The Padgetts said they will share the saint’s stories with them as the children grow. But even now, they each are taking on some traits of their saints.

Both agreed they hope the saints are praying for their children and suggest parents consider what they want to name their child amid all the trendy options.

“We recognized there are people who came before us who did an excellent job at life,” Austin said, with Susan adding, “They were normal people … that honored God with their life.”


Jesus backward

Not every Christian-inspired name has to be conventional. For Susej Thompson, 46, the faith formation and music director at Our Lady of the Holy Souls Church in Little Rock, the joke has always been that her father was a “religious dyslexic.” He named her after Jesus, only backward — pronounced “sue-sah.”

“I got called sausage, sewage, sushi,” Thompson said.

While it wasn’t always the easiest name growing up, it’s something she’s embraced. Her blog is

“They started calling me the ‘Jesus backwards lady.’ That’s my blog and ministry name, Jesus Backwards. As someone told me, ‘They marked you early,’” she said. She’s even found meaning in the pronunciation, like the biblical Book of Esther set in Susa, inspiring her to fast and pray.

“If you ever need me to fast and save our people, I’ll do it,” she laughed.

“Susej” has been more than just a name, but a conversation starter and an opportunity to dig deeper into what it means for her life.

“It’s part of my life and part of my story. I love Jesus more than anybody. If I can try to be a reflection of him and let him be my identity, it’s all worth it. It was a gift. When you’re young, you may not always see that. I can see my dad’s love in that. It’s been a little door-opener in my ministry,” Thompson said. “I think what we name our children has a lot of power. All of my kids are named after the Bible or saints. I planned the meaning of their first and middle names. I think it has a lot to do with how you view yourself and your purpose.”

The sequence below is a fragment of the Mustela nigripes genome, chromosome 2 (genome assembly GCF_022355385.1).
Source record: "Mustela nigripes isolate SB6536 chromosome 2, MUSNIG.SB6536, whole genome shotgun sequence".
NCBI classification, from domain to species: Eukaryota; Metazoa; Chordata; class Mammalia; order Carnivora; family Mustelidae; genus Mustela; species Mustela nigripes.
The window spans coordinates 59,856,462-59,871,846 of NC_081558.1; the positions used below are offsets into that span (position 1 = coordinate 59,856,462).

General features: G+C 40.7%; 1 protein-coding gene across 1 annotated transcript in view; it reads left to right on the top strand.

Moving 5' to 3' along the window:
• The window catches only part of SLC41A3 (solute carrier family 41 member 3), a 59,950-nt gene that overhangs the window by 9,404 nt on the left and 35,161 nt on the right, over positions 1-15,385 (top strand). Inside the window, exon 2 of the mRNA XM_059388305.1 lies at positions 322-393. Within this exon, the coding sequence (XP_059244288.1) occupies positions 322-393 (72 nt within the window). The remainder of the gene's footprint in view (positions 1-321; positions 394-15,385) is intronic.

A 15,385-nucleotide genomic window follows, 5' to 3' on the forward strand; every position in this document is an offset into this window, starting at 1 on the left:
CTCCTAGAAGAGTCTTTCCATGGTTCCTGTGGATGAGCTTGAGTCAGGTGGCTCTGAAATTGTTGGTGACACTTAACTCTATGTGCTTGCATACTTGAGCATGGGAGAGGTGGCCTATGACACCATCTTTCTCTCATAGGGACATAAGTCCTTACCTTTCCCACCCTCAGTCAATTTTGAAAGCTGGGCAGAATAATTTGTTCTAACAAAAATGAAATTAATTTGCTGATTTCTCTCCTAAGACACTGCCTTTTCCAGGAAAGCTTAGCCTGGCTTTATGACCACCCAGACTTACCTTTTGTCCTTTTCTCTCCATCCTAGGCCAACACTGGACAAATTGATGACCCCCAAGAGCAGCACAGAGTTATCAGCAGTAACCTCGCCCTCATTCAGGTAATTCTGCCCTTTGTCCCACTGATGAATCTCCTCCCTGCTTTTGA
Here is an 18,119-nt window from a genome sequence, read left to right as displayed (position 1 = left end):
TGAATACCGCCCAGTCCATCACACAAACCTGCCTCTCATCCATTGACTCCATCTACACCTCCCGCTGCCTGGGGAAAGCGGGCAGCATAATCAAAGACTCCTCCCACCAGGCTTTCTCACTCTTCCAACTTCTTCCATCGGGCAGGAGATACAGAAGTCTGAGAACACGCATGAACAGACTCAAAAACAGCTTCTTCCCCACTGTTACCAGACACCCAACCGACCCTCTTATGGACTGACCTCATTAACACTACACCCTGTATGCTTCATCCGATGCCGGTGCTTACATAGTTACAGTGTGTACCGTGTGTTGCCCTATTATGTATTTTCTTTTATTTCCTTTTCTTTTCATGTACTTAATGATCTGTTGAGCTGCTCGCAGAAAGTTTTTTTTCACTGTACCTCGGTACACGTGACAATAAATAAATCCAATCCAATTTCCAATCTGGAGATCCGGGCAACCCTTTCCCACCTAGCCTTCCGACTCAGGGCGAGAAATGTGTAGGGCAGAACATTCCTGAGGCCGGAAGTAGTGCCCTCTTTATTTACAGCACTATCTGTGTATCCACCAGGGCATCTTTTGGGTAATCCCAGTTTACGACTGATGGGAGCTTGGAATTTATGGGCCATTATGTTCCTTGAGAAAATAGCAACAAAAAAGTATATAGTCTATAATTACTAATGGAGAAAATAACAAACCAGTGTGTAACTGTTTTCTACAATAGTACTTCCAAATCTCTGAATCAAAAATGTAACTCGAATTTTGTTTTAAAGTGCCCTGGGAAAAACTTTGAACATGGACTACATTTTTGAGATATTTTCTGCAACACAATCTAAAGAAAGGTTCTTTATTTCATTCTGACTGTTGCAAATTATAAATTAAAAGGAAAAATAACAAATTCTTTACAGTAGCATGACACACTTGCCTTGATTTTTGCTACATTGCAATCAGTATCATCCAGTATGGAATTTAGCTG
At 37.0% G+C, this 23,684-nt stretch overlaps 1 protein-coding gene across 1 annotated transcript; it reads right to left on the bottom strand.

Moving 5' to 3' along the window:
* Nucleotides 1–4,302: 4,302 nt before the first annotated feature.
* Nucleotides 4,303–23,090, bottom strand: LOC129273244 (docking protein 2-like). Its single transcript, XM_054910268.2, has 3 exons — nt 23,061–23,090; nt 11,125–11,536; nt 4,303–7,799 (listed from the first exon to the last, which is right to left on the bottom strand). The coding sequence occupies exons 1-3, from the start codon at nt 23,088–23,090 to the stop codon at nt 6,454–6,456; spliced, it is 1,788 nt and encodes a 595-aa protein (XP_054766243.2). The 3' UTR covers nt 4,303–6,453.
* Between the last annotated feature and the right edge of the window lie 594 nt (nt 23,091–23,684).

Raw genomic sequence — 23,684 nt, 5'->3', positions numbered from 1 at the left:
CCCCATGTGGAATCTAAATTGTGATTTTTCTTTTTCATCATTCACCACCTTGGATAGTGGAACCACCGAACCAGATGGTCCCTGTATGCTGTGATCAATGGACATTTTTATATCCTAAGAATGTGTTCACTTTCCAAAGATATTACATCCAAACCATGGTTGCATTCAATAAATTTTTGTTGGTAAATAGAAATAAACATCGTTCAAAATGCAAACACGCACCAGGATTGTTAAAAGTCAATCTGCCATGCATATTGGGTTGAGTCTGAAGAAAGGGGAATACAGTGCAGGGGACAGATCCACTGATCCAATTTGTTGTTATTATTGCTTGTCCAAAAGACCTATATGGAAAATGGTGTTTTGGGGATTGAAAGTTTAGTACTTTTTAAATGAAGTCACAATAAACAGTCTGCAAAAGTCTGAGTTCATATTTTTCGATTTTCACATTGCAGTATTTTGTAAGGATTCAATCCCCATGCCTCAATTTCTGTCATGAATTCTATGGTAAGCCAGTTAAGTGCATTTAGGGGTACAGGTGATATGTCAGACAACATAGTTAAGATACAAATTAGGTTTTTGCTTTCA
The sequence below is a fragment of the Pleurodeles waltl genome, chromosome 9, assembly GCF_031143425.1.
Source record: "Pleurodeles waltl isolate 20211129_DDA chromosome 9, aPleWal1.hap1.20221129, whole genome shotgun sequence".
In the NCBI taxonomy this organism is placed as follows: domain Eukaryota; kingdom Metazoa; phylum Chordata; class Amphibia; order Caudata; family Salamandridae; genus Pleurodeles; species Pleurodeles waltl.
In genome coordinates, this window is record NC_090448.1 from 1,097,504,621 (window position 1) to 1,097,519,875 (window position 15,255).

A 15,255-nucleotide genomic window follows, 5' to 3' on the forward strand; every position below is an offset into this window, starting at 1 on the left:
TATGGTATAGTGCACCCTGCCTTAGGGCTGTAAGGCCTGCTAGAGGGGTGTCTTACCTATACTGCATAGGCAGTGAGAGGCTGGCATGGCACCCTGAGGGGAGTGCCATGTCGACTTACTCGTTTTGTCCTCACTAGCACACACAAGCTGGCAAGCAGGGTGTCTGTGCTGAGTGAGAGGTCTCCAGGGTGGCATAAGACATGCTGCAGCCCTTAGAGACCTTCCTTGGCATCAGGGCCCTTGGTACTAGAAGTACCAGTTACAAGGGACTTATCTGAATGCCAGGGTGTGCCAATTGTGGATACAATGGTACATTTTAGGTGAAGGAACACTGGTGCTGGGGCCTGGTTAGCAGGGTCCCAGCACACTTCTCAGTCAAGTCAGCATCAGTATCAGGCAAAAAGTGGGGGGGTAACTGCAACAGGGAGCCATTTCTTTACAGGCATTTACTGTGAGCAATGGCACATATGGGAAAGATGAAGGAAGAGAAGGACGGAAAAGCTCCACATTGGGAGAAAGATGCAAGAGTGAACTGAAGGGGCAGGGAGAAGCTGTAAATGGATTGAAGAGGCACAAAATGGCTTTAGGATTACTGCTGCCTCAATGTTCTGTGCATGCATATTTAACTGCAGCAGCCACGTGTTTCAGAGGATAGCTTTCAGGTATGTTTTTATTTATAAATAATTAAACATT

Her children are Jared Timothy, 24, Ana Mercía, 22, Stephen Hunt, 19, Titus Nathan, 18, and Jacob Andrew, 16. They each know their namesakes and meanings behind why they were named. Thompson said while her name is unique, the idea is not completely uncommon — she’s heard the name Nevaeh, heaven backward, has become popular.

Whether it’s spiritual, cultural or familial, names matter.

“A name for a child is almost like a prayer for their life. And knowing the meaning of that and telling that child the meaning for that for their life is part of their identity,” Thompson said.

Aprille Hanson Spivey

Aprille Hanson Spivey has contributed to Arkansas Catholic as a freelancer and associate editor since 2010. She leads the Beacon of Hope grief ministry at St. Joseph Church in Conway.

Latest from News